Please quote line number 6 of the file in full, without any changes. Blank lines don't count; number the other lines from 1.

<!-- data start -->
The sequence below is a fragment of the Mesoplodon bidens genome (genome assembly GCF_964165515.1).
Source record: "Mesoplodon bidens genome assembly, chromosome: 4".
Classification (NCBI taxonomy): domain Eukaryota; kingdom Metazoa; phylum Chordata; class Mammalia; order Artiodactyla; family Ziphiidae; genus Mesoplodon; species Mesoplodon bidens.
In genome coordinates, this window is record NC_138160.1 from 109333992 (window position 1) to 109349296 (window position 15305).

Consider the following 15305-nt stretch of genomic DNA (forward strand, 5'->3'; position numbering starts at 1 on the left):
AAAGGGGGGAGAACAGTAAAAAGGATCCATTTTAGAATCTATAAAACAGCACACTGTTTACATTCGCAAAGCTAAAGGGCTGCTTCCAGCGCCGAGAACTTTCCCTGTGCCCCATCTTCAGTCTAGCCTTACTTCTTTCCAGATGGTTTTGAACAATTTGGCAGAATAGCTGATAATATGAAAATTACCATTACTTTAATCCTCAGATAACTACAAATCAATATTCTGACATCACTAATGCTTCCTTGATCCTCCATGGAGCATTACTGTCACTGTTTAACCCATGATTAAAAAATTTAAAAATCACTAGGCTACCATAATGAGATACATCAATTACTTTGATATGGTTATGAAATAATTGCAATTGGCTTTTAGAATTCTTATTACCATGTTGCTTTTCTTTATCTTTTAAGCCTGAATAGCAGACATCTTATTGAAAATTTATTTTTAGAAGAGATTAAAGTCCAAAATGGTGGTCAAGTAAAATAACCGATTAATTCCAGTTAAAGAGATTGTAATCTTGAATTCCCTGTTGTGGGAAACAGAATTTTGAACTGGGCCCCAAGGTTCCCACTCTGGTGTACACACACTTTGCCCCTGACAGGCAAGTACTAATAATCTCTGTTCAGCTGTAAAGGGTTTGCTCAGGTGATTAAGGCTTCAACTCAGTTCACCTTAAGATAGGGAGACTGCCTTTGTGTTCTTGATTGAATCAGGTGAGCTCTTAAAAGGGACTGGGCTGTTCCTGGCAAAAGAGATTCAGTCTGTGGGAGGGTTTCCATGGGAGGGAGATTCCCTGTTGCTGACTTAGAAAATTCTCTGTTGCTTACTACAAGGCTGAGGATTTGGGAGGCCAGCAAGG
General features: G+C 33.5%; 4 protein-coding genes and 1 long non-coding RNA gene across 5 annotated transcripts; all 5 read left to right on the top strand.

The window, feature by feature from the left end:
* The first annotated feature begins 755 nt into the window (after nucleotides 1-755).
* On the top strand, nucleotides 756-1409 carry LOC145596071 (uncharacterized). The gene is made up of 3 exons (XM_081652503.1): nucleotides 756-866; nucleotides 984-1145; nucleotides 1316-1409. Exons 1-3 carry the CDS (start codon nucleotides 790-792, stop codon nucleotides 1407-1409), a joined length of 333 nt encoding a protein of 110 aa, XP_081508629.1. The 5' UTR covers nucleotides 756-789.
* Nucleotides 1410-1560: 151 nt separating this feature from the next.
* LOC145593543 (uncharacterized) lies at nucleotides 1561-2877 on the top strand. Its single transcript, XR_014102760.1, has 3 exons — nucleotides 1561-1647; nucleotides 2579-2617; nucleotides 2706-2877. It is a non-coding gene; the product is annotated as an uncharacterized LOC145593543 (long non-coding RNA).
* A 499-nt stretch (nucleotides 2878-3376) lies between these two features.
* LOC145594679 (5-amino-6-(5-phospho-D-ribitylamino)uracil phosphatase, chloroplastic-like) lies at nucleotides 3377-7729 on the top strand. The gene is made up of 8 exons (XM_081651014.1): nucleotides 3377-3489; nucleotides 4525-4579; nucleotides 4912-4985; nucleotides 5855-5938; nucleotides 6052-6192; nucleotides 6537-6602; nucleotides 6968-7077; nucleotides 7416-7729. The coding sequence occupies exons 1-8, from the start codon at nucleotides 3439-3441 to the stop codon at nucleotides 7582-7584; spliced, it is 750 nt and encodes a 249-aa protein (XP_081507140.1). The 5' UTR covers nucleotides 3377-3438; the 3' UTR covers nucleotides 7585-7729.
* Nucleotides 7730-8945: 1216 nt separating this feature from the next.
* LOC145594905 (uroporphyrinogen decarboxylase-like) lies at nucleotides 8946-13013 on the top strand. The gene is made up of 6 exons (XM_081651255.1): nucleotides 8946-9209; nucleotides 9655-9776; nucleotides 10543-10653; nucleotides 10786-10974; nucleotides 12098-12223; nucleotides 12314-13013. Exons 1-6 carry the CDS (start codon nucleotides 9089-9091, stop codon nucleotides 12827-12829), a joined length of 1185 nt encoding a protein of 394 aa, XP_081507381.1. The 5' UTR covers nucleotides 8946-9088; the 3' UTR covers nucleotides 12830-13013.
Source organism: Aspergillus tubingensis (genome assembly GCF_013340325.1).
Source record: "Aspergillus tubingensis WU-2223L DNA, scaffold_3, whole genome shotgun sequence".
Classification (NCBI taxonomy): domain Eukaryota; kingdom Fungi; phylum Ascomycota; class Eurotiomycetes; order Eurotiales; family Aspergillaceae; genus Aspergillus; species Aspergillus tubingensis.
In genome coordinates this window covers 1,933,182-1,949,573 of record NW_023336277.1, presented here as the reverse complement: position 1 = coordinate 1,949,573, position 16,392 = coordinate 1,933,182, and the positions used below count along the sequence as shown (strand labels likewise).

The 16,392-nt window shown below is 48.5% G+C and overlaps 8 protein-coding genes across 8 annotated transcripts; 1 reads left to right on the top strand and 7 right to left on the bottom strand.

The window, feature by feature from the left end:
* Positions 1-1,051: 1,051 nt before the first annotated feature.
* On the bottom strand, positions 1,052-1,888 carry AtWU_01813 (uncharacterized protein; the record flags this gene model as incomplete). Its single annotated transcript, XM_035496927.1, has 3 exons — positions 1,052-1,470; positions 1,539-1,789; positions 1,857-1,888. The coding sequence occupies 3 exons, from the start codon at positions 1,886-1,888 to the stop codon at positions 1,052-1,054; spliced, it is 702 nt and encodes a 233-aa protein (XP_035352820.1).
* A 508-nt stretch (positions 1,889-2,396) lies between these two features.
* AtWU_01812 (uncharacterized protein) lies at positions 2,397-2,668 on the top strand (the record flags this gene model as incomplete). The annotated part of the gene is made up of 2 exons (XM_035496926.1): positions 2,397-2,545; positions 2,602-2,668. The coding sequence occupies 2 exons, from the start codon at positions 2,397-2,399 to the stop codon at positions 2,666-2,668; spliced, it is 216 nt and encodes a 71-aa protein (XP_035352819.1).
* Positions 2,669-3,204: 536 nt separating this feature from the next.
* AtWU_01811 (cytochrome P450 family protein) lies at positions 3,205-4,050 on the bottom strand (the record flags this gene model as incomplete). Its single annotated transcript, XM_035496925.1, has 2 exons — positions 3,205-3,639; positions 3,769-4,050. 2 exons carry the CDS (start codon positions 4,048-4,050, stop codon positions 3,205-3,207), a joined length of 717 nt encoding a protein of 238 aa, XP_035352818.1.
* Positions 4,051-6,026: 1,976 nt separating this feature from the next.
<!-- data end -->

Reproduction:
AAAGGGGGGAGAACAGTAAAAAGGATCCATTTTAGAATCTATAAAACAGCACACTGTTTACATTCGCAAAGCTAAAGGGCTGCTTCCAGCGCCGAGAACTTTCCCTGTGCCCCATCTTCAGTCTAGCCTTACTTCTTTCCAGATGGTTTTGAACAATTTGGCAGAATAGCTGATAATATGAAAATTACCATTACTTTAATCCTCAGATAACTACAAATCAATATTCTGACATCACTAATGCTTCCTTGATCCTCCATGGAGCATTACTGTCACTGTTTAACCCATGATTAAAAAATTTAAAAATCACTAGGCTACCATAATGAGATACATCAATTACTTTGATATGGTTATGAAATAATTGCAATTGGCTTTTAGAATTCTTATTACCATGTTGCTTTTCTTTATCTTTTAAGCCTGAATAGCAGACATCTTATTGAAAATTTATTTTTAGAAGAGATTAAAGTCCAAAATGGTGGTCAAGTAAAATAACCGATTAATTCCAGTTAAAGAGATTGTAATCTTGAATTCCCTGTTGTGGGAAACAGAATTTTGAACTGGGCCCCAAGGTTCCCACTCTGGTGTACACACACTTTGCCCCTGACAGGCAAGTACTAATAATCTCTGTTCAGCTGTAAAGGGTTTGCTCAGGTGATTAAGGCTTCAACTCAGTTCACCTTAAGATAGGGAGACTGCCTTTGTGTTCTTGATTGAATCAGGTGAGCTCTTAAAAGGGACTGGGCTGTTCCTGGCAAAAGAGATTCAGTCTGTGGGAGGGTTTCCATGGGAGGGAGATTCCCTGTTGCTGACTTAGAAAATTCTCTGTTGCTTACTACAAGGCTGAGGATTTGGGAGGCCAGCAAGG